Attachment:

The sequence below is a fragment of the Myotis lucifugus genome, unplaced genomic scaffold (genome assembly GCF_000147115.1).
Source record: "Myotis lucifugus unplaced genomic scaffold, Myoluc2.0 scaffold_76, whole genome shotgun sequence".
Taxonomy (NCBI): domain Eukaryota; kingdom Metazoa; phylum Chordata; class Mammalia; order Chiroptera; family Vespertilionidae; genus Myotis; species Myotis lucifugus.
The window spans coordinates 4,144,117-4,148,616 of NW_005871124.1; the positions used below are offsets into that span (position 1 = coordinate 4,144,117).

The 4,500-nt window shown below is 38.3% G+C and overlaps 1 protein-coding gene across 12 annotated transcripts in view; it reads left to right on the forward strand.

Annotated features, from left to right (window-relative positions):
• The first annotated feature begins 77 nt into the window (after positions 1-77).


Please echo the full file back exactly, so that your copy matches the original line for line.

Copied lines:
The sequence below is a fragment of the Myotis lucifugus genome, unplaced genomic scaffold (genome assembly GCF_000147115.1).
Source record: "Myotis lucifugus unplaced genomic scaffold, Myoluc2.0 scaffold_76, whole genome shotgun sequence".
Taxonomy (NCBI): domain Eukaryota; kingdom Metazoa; phylum Chordata; class Mammalia; order Chiroptera; family Vespertilionidae; genus Myotis; species Myotis lucifugus.
The window spans coordinates 4,144,117-4,148,616 of NW_005871124.1; the positions used below are offsets into that span (position 1 = coordinate 4,144,117).

The 4,500-nt window shown below is 38.3% G+C and overlaps 1 protein-coding gene across 12 annotated transcripts in view; it reads left to right on the forward strand.

Annotated features, from left to right (window-relative positions):
• The first annotated feature begins 77 nt into the window (after positions 1-77).